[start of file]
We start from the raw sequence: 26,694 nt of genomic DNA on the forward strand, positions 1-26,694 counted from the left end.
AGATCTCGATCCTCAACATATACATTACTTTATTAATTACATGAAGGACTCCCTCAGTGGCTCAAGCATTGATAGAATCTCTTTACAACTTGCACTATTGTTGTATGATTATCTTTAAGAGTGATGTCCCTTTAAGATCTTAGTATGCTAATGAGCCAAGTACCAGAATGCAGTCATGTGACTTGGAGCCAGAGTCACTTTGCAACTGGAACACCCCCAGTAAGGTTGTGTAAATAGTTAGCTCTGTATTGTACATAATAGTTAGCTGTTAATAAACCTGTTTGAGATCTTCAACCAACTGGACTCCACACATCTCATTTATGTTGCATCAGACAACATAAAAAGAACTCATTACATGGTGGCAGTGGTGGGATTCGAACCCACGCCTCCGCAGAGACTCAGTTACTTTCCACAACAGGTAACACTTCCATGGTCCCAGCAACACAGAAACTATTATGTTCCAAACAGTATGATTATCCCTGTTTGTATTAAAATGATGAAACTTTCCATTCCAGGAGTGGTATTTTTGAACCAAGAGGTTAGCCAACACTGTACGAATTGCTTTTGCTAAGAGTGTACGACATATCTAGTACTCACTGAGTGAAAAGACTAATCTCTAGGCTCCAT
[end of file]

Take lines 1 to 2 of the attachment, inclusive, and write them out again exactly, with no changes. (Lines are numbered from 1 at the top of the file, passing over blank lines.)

We start from the raw sequence: 26,694 nt of genomic DNA on the forward strand, positions 1-26,694 counted from the left end.
AGATCTCGATCCTCAACATATACATTACTTTATTAATTACATGAAGGACTCCCTCAGTGGCTCAAGCATTGATAGAATCTCTTTACAACTTGCACTATTGTTGTATGATTATCTTTAAGAGTGATGTCCCTTTAAGATCTTAGTATGCTAATGAGCCAAGTACCAGAATGCAGTCATGTGACTTGGAGCCAGAGTCACTTTGCAACTGGAACACCCCCAGTAAGGTTGTGTAAATAGTTAGCTCTGTATTGTACATAATAGTTAGCTGTTAATAAACCTGTTTGAGATCTTCAACCAACTGGACTCCACACATCTCATTTATGTTGCATCAGACAACATAAAAAGAACTCATTACATGGTGGCAGTGGTGGGATTCGAACCCACGCCTCCGCAGAGACTCAGTTACTTTCCACAACAGGTAACACTTCCATGGTCCCAGCAACACAGAAACTATTATGTTCCAAACAGTATGATTATCCCTGTTTGTATTAAAATGATGAAACTTTCCATTCCAGGAGTGGTATTTTTGAACCAAGAGGTTAGCCAACACTGTACGAATTGCTTTTGCTAAGAGTGTACGACATATCTAGTACTCACTGAGTGAAAAGACTAATCTCTAGGCTCCAT